If one’s ambition really does scale and if there is confidence in other organisational capabilities, then one could bootstrap, as one of my clients – a serial biotechnology entrepreneur – is doing! He understands the risks and that if he must use leverage or raise money, timing is all important.

Regardless of how one raises capital, the balance sheet will change. So will the nature and scope of control as we see next.

Control: See, letting go of.

Can you let go? For ambitious entrepreneurs, one of the hardest things to do is letting go of absolute and full control: control of the company ownership and sometimes, of strategic pathways to propel the ambition forward. It is however a necessary risk, since the entrepreneur himself cannot scale.

Scaling also requires organisational and process redesign. And empowerment of people who buy into the vision of the business and have the capability to make the right decisions. If a robust core business and a basic but clear structure exist, letting go of control enables emergent structures that suit emergent needs.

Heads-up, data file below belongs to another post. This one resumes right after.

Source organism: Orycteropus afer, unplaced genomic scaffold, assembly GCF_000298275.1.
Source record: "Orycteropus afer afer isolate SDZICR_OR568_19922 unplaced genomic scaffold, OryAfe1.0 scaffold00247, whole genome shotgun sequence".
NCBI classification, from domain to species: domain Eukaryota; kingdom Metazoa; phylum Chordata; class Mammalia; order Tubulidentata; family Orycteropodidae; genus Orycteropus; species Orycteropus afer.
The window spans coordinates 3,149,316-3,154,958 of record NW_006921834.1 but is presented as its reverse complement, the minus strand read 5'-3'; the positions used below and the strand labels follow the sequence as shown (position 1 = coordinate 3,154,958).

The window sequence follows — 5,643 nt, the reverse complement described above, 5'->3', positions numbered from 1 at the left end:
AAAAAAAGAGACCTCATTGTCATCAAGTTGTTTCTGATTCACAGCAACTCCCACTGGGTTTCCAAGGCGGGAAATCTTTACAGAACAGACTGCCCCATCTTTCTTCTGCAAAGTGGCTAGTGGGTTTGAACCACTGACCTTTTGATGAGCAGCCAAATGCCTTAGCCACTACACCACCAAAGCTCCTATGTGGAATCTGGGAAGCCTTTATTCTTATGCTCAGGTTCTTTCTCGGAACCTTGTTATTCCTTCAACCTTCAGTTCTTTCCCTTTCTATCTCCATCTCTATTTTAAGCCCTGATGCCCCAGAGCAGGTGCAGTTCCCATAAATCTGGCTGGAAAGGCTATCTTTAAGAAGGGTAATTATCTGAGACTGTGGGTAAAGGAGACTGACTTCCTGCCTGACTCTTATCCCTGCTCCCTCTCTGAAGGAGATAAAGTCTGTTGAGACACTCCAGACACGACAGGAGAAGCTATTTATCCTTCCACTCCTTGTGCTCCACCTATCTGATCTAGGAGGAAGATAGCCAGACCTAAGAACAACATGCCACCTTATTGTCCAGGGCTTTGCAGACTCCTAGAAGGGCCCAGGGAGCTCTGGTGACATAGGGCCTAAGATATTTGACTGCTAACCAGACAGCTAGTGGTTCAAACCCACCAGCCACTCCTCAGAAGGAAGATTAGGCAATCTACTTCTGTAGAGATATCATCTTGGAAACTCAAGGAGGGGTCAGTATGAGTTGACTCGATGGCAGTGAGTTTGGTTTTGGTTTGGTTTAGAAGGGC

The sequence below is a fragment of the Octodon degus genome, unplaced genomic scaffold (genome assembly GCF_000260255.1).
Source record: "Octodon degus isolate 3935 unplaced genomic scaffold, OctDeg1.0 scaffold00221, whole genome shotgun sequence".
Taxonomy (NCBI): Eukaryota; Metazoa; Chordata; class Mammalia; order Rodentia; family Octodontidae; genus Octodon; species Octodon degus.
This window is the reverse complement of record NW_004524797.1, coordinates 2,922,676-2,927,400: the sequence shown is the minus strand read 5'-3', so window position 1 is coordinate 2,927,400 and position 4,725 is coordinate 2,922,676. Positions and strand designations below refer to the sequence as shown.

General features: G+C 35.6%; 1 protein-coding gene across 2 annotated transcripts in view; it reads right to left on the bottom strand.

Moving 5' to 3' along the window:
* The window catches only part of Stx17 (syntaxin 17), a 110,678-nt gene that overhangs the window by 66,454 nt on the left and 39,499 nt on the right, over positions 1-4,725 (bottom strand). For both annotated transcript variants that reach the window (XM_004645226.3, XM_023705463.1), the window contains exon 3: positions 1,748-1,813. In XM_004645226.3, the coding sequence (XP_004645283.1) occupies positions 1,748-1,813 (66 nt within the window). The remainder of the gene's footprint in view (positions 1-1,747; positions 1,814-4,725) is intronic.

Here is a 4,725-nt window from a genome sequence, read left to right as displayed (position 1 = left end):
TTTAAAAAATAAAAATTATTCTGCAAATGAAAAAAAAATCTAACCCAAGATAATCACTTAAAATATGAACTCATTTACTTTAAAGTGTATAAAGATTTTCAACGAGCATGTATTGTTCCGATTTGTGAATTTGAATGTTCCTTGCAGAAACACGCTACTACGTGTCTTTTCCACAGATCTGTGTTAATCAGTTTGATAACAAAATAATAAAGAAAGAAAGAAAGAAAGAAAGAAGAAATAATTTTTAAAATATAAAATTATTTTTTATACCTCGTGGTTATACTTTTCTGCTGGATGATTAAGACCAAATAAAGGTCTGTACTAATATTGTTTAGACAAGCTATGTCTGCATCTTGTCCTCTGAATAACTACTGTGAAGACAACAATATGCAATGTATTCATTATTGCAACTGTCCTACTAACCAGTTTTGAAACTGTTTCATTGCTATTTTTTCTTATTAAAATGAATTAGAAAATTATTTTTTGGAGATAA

The global scaling experience of Indian IT firms, such as HCL Technologies, is informative in that respect.

In some cases, it has been my experience that it is easier to work on scale challenges with a serial entrepreneur of any age or background than with a first-time entrepreneur. Those who have been there, done that have a better understanding of leverage and using it to create enhanced value. The latter often needs to be asked: Would you rather than 10% of something that is worth £ 10Billion or 100% of squat? Brutal but a good readiness check.

Complexity: Dealing with it

I know “simplify or die” was one of the messages in my last post. But in reality, things do get more complex. What changes when complexity grows? I suggest a quick look at this link where Rui Das quotes James Kay:

“Under conditions of complexity, our framing of the situation changes from one (correct) perspective to multiple perspectives and scales. Our explanations shift from linear cause-effect models to narratives about self-organization, attractors, cannons, and propensities. Investigators into complexity do not seek prediction, control, right answers, or efficiency. (…) Rather, the investigators seek understanding, adaptability, and resilience.”

Although written in the context of science, the above description is equally applicable to business.